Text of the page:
Poison gas clouds, a profusion of explosions, people getting assassinated — such is the imagery John Mayer invokes on his latest release, Battle Studies. What could cause these scenes of terror and confusion? The answer appears to be love.
At age 32, Mayer has apparently amassed enough experiences in courting women to corroborate Pat Benatar’s assertion that love is, indeed, a battlefield. And now he has graciously decided to pass the wealth of knowledge he’s gained from studying this battle on to us, his listeners. And so springs forth John Mayer’s first themed album — every track but one (a cover of Cream’s 1968 hit “Crossroads”) is exclusively a love song. Or more appropriately, each is a song about love.
I don’t pretend to be a professional music critic, but I am a colossal fan of John Mayer. This acquaintance with his music leads me to these observations of his latest work:
Battle Studies is not Continuum. Fresh off the John Mayer Trio blues binge, Continuum was principally a guitar rock album, with lyrical content providing the garnish. At first glance, Battle Studies appears to be just the opposite. What remains unclear is exactly which direction away from Continuum Mayer seems to be going musically. At times, Studies feels like the late ’80s, and at others it could easily be featured on Country Music Television. For now, he seems content to displace his label as guitar virtuoso, putting emphasis almost exclusively on lyrical content. Even on “Crossroads,” a blues classic, Mayer resists the urge to flex his guitar muscle, laying down an extremely tame solo partway through. (Instead, he opts to record the song through a bizarre effect pedal, making it sound like the title music to “Contra” for the NES).
Mayer appears to still be concerned with commercial success. Don’t let the extended title to “Half of My Heart” fool you — the song most definitely does not feature Taylor Swift. Unless singing four words over again for a total of ten seconds constitutes “featuring” an artist. What is more likely is that Mayer agreed to “collaborate” because Swift is surging in the music scene with a fan base that actually purchases music. Simply having Swift’s name on the track automatically means a greater volume of record sales. It may be just as well though, since the song sounds like the music video should be set in a high school hallway during class change.
Devoting an entire album to one subject is extremely limiting for Mayer. Especially when that one subject happens to be something he doesn’t have the ability to portray particularly well. His place in the tabloids the past couple years, moving from one superficial relationship to the next, serves to underscore my lack of confidence in his lyrical portrayal of such an “intense battle.” Throw in the fact that he refuses to upstage his lyrics with any sort of innovative guitar work, and the result is an album lacking real depth.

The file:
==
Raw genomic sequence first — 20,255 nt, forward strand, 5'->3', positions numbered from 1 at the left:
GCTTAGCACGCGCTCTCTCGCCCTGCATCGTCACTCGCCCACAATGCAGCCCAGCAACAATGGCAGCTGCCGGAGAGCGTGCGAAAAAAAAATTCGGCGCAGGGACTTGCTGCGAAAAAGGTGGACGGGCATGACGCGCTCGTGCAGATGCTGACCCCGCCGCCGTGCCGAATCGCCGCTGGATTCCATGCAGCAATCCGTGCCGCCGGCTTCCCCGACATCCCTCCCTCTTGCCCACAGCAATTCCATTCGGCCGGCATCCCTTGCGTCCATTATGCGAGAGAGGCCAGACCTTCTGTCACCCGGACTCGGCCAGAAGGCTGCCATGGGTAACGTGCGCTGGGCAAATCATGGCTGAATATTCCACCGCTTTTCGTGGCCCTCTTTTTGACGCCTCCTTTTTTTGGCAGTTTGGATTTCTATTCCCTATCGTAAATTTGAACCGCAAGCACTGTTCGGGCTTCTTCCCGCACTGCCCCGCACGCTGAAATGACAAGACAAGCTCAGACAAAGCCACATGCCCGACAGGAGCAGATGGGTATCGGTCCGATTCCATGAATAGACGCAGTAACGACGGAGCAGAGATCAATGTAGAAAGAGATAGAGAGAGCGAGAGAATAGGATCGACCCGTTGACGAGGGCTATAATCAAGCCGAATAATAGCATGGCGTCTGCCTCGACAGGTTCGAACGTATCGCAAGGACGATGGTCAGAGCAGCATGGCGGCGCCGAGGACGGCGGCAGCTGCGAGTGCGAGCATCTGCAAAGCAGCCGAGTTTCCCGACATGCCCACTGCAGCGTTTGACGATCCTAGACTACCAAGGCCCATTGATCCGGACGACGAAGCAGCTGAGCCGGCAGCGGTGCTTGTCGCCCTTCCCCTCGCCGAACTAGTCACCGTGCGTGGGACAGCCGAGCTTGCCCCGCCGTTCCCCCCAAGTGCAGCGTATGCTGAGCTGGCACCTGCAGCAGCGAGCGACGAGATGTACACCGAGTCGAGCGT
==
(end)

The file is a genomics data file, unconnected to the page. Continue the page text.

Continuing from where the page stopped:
During its best songs, Battle Studies is listenable and above average; during its worst it is repetitive and extremely forgettable. “Waiting room music,” “light FM radio,” “the soundtrack to Disney’s Tarzan featuring Phil Collins,” and “songs that play while pictures of waterfalls shuffle on a computer screen saver” are all solid candidates to finish the phrase “this sounds like…” for much of Studies. Again, this could be deliberate on Mayer’s part to draw the listener into the message of each song. Unfortunately, it can also push people away.
The album finishes with the refreshing slow build of “Friends, Lovers, or Nothing,” which rounds out the small group of tracks that actually sound like John Mayer. The piano ballad serves as an ironic closer for Studies, stressing the impossibilities of being “in between.” The advice is just as applicable in music. With his new album, Mayer sends the message that he wants to be just as renowned for his lyrical ability as his musical ability, and takes a step away from the sure footing of his previous work to do so. But what Mayer wants to do, he doesn’t (at this point) appear to be capable of doing, leaving him short of his desired destination. And against his own advice, “in between” is exactly where Battle Studies has landed him.
Daniel Anderson is Rhombus’ resident armchair economist and an occasional music correspondent.
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